Victoria approves first legal assisted suicide following historic law change

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Victoria has reportedly granted its first permit allowing a terminally ill patient to end their life with a medically assisted death. Source: Getty

History has been made in Australia as the first terminally ill patient has been granted permission to end their life using prescribed medication, just weeks after voluntary assisted dying was legalised in the state of Victoria.

No further details of the patient’s age or condition have been revealed with the Department of Health and Human Services simply confirming that the new model is working.

“The Victorian model for the voluntary assisted dying system is working,” a spokesperson said. “We know that doctors are talking to patients about voluntary assisted dying and are carrying out assessments.

“It is giving people at the end of their life a genuine and compassionate choice over the manner and timing of their death.”

The news comes just weeks after Victoria made history by finally legalising voluntary assisted dying, 18 months after the law was passed in state government in November 2017.

State Premier Daniel Andrews estimated last month that around one dozen people will access voluntary assisted dying in the first year, which will see patients being prescribed a medication which they then self-administer at a time and place of their own choosing.

Victoria is currently the only Aussie state or territory to have a voluntary assisted dying law in place, which will give anyone suffering from a terminal illness, who has less than six months to live, the right to end their life legally.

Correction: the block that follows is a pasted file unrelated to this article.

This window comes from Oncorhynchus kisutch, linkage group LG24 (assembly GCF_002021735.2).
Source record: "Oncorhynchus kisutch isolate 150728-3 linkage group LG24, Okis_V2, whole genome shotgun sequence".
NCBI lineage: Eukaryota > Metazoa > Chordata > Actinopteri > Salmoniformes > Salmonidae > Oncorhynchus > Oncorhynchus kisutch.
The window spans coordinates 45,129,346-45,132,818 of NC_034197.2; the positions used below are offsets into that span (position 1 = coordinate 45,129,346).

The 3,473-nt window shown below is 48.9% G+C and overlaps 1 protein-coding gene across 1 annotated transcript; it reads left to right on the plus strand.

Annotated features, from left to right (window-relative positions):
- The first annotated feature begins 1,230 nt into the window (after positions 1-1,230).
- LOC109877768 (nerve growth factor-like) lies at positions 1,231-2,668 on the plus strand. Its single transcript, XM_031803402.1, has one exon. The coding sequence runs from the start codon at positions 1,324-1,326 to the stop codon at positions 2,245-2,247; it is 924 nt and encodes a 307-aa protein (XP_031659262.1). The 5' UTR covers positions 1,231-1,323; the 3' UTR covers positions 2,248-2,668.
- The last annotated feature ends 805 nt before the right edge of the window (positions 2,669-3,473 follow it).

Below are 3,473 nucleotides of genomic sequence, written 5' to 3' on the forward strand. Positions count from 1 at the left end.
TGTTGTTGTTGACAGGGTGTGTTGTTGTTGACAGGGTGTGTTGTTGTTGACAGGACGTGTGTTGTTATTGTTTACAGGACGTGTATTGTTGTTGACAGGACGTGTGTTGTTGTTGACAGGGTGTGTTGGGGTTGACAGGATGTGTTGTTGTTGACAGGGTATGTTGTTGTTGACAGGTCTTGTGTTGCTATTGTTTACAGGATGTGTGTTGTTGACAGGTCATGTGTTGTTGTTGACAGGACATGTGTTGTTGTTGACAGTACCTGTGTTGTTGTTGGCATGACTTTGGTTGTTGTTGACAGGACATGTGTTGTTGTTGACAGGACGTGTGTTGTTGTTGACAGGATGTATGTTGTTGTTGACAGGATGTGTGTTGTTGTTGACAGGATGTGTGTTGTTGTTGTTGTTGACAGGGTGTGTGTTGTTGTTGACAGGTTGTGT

There are strict stipulations though and anyone who wishes to apply must be a Victorian resident, be aged 18 and over and have been assessed by two doctors to have a terminal illness with intolerable pain that will likely cause death within six months . However, in the case of neurodegenerative conditions such as motor neurone disease, the timeframe is extended to 12 months.

Applications must also be signed by two witnesses and, in a bid to avoid elderly patients being pressured, anyone named as a beneficiary of the person is not permitted to act as a witness.

Meanwhile New Zealanders are hoping to follow in the lead of their trans-Tasman neighbours with a grandad earlier this month expressing his hope that the process will be legalised in the country as his daughter admitted it’s “torture” seeing her 90-year-old dad in a constant state of distress.

Raymond Gough, has been battling with his health since May after falling ill with pneumonia and consequently suffering a heart attack which has left him in a dire conditionThe New Zealand Herald reports. While he used to be fit and healthy, the grandfather’s health has plummeted with doctors claiming he is now too frail to undergo life-saving heart bypass surgery.

His condition has not only impacted his own life but that of his daughter Julie Marshall who said its been a “tough experience” for the whole family as they watch him slowly fade away.

“It’s torture seeing dad in distress, seeing him crying every day and that’s a tough experience for family,” she told The New Zealand Herald.

Currently in New Zealand it is illegal to help someone end their life, with politicians currently in the process of deciding whether or not residents with terminal illnesses should be able to opt for assisted dying.

Sharing his thoughts on the topic Raymond told The New Zealand Herald: “I believe that when a person reaches a terminal stage they should have the right to opt out, to say no, they don’t want to be here any longer.”

Do you think terminally ill people should have the right to end their life, or do you disagree with voluntary assisted dying?

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